1985 Intercontinental Cup
Australia tied for 7th (last) at 1-6, only beating Canada. They were managed by Bill Thurston. Lionel Harris was named an All-Star outfielder, the lone All-Star from a sub-.500 team. Other players included David Buckthorpe, Jon Deeble and Grahame Cassel.
Cuba was 6-1 under manager José Pineda and then beat Taiwan 8-7 and South Korea 4-3 in two squeakers to eke out the Gold. Their lone loss was by one run to Japan. They had four All-Stars in 1B Antonio Muñoz (.393, a tourney-best six doubles), 2B Antonio Pacheco (.379), 3B Omar Linares (.467) and OF Luis Casanova (.429, a tourney-high 6 homers and 14 RBI). Also playing well were Reinaldo Costa (1-0, 0.00) and tourney MVP José Alemán (3-0, 1.00). Alemán got both the semifinal and championship game wins. It was the first international event in which Cuba had Pacheco, Linares and Orestes Kindelan (2 for 6), a trio that would remain together through the 2001 Baseball World Cup.
Japan also was 6-1 in round one, under the guidance of Yoshinobu Suzuki, losing only to South Korea. They fell again to South Korea in the semifinals, 4-3, to fall to the Bronze Medal game, which they won 4-2 over Taiwan. Their lone All-Star was P Hiroshi Nagatomi (3-0). Tetsuro Hirose led the Cup with 3 steals.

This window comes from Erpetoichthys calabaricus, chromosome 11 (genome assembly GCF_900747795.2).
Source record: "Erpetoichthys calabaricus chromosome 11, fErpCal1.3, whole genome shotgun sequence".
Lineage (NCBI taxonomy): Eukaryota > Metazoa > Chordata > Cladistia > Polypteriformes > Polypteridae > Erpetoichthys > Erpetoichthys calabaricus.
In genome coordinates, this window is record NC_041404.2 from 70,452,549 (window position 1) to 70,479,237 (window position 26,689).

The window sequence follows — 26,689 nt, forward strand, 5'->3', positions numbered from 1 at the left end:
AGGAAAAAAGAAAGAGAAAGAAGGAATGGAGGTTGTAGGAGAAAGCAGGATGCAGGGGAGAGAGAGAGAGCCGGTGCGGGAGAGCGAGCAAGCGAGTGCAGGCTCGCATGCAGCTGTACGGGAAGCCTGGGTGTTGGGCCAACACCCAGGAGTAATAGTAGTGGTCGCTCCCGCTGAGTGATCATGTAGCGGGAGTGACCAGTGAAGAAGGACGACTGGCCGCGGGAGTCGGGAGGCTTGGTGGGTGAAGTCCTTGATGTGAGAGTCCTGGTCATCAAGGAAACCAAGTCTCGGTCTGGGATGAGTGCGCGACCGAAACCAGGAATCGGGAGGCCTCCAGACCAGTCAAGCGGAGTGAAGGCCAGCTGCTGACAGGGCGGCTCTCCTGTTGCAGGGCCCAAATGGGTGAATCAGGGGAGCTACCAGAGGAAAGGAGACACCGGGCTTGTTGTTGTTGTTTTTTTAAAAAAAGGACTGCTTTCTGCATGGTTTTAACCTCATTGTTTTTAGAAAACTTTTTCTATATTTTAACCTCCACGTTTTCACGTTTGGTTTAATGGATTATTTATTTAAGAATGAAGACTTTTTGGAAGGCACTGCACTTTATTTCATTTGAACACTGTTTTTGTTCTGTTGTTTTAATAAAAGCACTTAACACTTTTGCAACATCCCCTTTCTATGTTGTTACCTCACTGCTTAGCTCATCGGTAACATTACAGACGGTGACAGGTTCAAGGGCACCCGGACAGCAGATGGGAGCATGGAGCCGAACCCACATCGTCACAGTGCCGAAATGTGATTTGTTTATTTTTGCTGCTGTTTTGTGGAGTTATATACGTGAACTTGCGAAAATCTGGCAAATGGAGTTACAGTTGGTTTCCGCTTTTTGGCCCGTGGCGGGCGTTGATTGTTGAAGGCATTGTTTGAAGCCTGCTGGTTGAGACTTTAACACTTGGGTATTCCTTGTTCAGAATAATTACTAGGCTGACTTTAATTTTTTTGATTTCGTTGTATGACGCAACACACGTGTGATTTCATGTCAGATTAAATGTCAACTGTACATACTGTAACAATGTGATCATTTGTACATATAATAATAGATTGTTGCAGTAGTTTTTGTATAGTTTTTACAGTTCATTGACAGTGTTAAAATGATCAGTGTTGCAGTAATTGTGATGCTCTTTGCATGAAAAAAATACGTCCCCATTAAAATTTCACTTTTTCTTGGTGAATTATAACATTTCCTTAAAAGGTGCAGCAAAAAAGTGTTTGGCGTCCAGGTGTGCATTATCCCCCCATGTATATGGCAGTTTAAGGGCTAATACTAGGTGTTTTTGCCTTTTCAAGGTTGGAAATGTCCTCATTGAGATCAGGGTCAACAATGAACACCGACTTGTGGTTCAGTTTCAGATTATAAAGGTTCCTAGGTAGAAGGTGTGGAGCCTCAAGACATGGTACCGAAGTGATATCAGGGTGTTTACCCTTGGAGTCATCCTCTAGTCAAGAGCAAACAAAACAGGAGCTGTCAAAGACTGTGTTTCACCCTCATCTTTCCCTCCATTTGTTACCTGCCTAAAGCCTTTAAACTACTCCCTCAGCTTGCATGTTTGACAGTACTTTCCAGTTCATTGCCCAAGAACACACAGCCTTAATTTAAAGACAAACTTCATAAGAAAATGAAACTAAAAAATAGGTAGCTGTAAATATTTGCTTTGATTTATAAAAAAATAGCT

South Korea went 5-2 in round one, losing to Cuba and Taiwan by a combined 18-2 score. They beat Japan 4-3 in the semifinals but lost 4-3 to Cuba in the Gold Medal game. They were managed by Myung-hak Kim. They had three All-Stars in C Sang-kug Kim, SS Jung-il Ryu and P Ki-bum Kim (3-0).
Chinese Taipei also was 5-2 in round one, with their losses coming to Japan and Cuba. They lost 8-7 to Cuba in the semifinals, then 4-2 to Japan in the Bronze Medal game to settle for 4th. They had the top offensive producer in Tai-Chuan Chiang, who led the event in average (.531), runs (12) and hits (17). They had two All-Stars, OF Yung-Tai Sung and DH Ming-Tsu Lu.
United States was tied for fifth at 2-5, beating only Nicaragua and Australia. Paul Meyers tied for the tourney lead with six doubles. Future major leaguers included Jeff King, Jack McDowell, Matt Merullo, Rich Scheid, Matt Williams, Joe Girardi, George Canale, Mike Fetters, Kevin Brown, Erik Hanson, Scott Hemond, Thomas Howard and Erik Johnson. They were managed by Duane Banks.